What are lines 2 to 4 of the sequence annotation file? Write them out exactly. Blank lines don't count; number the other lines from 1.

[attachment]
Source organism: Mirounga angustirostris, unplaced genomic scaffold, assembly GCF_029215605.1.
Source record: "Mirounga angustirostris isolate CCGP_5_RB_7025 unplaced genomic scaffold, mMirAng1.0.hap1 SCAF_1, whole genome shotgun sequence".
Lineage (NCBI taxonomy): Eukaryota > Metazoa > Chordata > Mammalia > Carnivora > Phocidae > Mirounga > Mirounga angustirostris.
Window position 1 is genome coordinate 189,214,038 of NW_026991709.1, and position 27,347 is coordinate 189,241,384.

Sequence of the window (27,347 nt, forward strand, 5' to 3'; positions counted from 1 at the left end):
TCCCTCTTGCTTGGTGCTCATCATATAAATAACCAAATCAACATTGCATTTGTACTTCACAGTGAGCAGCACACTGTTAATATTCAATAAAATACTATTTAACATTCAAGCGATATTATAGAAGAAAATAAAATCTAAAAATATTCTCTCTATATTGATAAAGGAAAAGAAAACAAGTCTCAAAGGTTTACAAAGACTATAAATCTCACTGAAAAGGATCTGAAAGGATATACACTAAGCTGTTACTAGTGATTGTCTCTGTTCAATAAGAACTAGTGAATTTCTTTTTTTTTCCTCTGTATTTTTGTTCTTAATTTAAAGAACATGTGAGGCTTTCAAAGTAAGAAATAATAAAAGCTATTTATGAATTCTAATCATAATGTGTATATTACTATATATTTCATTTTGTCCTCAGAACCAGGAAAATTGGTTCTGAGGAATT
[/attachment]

Source record: "Mirounga angustirostris isolate CCGP_5_RB_7025 unplaced genomic scaffold, mMirAng1.0.hap1 SCAF_1, whole genome shotgun sequence".
Lineage (NCBI taxonomy): Eukaryota > Metazoa > Chordata > Mammalia > Carnivora > Phocidae > Mirounga > Mirounga angustirostris.
Window position 1 is genome coordinate 189,214,038 of NW_026991709.1, and position 27,347 is coordinate 189,241,384.